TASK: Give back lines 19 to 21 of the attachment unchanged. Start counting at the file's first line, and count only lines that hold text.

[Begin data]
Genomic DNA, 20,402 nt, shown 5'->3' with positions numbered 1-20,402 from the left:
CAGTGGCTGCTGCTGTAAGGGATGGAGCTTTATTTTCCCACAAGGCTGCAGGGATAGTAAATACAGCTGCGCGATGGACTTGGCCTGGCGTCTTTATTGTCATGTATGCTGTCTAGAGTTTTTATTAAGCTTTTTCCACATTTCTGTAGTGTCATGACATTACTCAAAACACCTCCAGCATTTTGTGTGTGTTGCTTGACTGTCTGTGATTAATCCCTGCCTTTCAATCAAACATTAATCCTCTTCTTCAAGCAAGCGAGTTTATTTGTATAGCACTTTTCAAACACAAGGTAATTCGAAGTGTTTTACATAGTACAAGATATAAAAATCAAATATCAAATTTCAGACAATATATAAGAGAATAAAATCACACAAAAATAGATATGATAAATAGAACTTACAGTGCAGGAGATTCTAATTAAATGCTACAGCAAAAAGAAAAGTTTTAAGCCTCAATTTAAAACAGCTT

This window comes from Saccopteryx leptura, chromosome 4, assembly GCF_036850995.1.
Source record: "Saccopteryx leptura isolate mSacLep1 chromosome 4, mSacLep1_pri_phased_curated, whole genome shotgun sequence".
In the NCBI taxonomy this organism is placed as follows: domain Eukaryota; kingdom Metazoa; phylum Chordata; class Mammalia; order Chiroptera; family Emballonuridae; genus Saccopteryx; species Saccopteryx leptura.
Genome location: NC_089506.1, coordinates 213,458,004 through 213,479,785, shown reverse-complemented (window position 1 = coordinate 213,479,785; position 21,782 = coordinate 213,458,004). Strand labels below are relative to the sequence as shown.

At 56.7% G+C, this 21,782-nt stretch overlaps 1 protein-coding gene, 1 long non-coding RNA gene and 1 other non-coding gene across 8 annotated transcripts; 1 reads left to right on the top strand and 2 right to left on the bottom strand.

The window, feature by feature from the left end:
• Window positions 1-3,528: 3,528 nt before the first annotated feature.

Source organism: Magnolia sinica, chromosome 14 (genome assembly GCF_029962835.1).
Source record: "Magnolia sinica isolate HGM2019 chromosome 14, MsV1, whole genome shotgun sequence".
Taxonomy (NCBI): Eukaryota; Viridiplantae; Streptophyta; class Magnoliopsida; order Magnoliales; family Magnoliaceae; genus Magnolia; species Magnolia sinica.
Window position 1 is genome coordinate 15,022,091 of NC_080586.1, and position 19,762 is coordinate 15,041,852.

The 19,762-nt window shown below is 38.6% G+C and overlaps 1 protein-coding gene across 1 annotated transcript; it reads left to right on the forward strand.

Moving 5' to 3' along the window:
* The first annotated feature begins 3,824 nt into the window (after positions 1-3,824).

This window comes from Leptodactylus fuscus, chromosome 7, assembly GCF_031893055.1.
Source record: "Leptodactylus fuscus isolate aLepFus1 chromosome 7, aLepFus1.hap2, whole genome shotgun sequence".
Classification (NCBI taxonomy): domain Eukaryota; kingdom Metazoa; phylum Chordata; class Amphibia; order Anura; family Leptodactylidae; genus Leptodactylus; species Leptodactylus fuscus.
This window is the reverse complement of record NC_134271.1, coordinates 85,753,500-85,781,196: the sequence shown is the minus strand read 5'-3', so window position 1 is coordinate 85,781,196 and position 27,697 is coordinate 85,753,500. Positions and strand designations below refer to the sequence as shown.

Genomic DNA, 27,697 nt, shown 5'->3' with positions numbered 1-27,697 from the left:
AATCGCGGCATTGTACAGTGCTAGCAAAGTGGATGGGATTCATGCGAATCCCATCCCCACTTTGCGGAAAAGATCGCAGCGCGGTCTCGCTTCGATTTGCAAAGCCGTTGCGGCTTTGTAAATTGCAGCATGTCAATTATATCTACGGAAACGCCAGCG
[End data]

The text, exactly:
Classification (NCBI taxonomy): domain Eukaryota; kingdom Metazoa; phylum Chordata; class Amphibia; order Anura; family Leptodactylidae; genus Leptodactylus; species Leptodactylus fuscus.
This window is the reverse complement of record NC_134271.1, coordinates 85,753,500-85,781,196: the sequence shown is the minus strand read 5'-3', so window position 1 is coordinate 85,781,196 and position 27,697 is coordinate 85,753,500. Positions and strand designations below refer to the sequence as shown.

Genomic DNA, 27,697 nt, shown 5'->3' with positions numbered 1-27,697 from the left: